Friday, December 30, 2005

Surgery and Resolve

First things first, just to get the truly important stuff out of the way: 'Stine's surgery seems to have gone smoothly. News after the surgery was that she'd been breathing on her own, which was a good indication that the nerve to the vocal cord was still active. It turned out things were even better than that, for when I entered her room on Friday evening, she actually greeted me with her own voice! Oh, what a relief it is.

Her temperature's been bobbing around a bit, and there seem to have been some side effects that I'll leave for her to elucidate once she's feeling better; but on balance, things are going well.

Other than that, I've just been preparing for a new year.

New Year's day was always sort of a throwaway holiday as a kid. I mean, there were no presents, there was no religious significance (as an awestruck Catholic youth, religious significance at least lent Christmas and the far less tantalizing Easter a certain grandeur), and, worst of all, the day itself seemed to be built around an endless string of televised football games (or "gridiron" as they call it in the rest of the civilized world, saving the moniker "football" for the far superior sport of soccer), the true scourge of our culture.

I can't quite remember when New Year's Eve first became important. I remember at least one New Year's Eve spent in the care of a hot babysitter (sorry, Wendy, but you were). I remember at least one on which I was the babysitter, looking for movies we weren't supposed to be watching on the satellite dish. And I remember our later family tradition of going out to dinner at a decent restaurant, seeing a movie and then coming home and waiting for the countdown. Well and good, but no magic, please, this isn't one of those holidays.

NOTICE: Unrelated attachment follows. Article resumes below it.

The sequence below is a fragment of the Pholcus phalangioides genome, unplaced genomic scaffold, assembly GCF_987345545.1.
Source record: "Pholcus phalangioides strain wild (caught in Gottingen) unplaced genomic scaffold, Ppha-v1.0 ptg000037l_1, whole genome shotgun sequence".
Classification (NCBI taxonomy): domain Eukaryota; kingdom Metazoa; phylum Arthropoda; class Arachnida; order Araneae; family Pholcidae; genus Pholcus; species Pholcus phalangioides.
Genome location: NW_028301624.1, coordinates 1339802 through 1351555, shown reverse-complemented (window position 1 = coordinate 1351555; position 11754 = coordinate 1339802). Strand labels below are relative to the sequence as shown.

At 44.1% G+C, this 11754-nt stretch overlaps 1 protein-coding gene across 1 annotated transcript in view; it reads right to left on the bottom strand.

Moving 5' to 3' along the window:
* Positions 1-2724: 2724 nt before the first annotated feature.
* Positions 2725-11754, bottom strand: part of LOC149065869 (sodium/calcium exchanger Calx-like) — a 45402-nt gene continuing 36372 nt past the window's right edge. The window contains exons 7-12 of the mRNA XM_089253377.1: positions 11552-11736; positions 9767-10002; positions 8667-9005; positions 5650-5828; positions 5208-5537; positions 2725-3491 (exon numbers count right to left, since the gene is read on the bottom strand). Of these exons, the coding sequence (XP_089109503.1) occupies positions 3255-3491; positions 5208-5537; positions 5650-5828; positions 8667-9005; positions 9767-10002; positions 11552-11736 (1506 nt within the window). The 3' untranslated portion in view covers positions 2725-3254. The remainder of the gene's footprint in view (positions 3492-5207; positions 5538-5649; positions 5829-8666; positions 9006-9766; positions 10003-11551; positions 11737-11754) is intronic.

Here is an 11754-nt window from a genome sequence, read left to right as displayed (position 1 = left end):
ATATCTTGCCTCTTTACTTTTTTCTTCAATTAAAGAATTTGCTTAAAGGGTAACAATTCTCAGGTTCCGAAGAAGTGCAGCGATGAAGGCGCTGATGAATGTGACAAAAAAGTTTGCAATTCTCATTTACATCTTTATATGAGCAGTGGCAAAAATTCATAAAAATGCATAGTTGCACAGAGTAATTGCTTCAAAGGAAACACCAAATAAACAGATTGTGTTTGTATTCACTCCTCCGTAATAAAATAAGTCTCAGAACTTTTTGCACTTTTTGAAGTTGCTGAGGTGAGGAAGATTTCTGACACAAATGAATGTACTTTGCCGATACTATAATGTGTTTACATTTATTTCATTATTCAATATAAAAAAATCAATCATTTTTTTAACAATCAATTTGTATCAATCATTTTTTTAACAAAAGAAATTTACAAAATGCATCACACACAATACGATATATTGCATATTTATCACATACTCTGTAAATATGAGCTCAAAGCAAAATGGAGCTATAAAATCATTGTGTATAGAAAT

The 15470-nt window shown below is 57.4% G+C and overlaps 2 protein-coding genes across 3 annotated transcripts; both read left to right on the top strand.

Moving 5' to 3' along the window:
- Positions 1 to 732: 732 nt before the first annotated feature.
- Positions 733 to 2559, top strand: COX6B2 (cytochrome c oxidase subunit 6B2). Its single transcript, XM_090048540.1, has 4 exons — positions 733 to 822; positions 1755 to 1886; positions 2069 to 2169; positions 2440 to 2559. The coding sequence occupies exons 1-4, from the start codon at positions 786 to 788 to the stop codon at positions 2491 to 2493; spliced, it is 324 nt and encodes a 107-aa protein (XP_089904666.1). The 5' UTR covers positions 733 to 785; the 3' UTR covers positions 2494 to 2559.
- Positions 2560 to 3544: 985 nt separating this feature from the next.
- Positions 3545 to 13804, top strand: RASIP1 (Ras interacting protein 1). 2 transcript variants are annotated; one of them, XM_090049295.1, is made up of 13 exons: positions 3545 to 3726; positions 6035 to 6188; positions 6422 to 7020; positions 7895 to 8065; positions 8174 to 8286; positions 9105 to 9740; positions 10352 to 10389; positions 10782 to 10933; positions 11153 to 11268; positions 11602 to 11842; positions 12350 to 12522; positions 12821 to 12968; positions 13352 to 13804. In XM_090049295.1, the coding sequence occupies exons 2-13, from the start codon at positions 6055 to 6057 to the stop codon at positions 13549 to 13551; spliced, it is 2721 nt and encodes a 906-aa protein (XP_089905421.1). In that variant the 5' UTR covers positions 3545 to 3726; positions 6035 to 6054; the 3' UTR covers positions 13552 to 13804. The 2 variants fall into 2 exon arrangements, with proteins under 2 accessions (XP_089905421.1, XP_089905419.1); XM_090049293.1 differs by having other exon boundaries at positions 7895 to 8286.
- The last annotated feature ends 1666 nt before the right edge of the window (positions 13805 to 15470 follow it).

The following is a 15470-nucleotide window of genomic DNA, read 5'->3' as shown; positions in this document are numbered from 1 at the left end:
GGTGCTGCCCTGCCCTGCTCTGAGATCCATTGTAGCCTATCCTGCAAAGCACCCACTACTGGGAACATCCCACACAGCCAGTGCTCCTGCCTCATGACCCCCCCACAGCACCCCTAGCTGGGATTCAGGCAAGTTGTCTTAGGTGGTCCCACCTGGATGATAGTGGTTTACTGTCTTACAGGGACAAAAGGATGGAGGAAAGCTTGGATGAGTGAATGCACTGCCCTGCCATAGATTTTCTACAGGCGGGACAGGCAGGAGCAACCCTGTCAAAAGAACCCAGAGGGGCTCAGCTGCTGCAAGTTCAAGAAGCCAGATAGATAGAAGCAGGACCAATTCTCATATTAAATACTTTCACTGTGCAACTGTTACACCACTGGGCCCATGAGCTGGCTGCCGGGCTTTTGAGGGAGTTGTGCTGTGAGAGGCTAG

Later on, of course, it became about profligate indulgences, drunkenness, debauchery . . . all good things, sure, but how do I distinguish that from any other Saturday?

Then there were the resolutions, as often as not suggested to me by my parents, and subsequently including things like resolving to be more obedient, get better grades, stop cowering in the face of bullies and stand up for myself, complain less while doing chores, be more consistent about brushing my teeth, eating everything I was fed whether I liked it or not, working harder at being confirmed and so on. Basically, resolutions used to have a feeling of chastisement about them, as though they existed primarily as functions of my past failures and promises not to be such a fucking weakling/crybaby/general twit in the future. Attempts to change them in my adolescence and in college failed because what I really wanted to resolve to do involved either the participation of other people (resolving to get laid more offered zero boost to my collegiate sex life) or grandiose schemes simply outside my youthful reach (that Pulitzer Prize I was supposed to win in 1993 is still in the mail, I'm sure).

So this year, to my pleasant surprise, New Year's Eve was a pleasant affair, spent imbibing in a gorgeous cottage on a lake. We had fireworks, music, a fireplace, a couple of invigorating power outages . . . All in all, it was a nice reminder that I actually DO appreciate the pleasures of life outside the city. New Year's Day was spent seeing Walk the Line (flawed, but well-acted and quite entertaining), and doing very little else.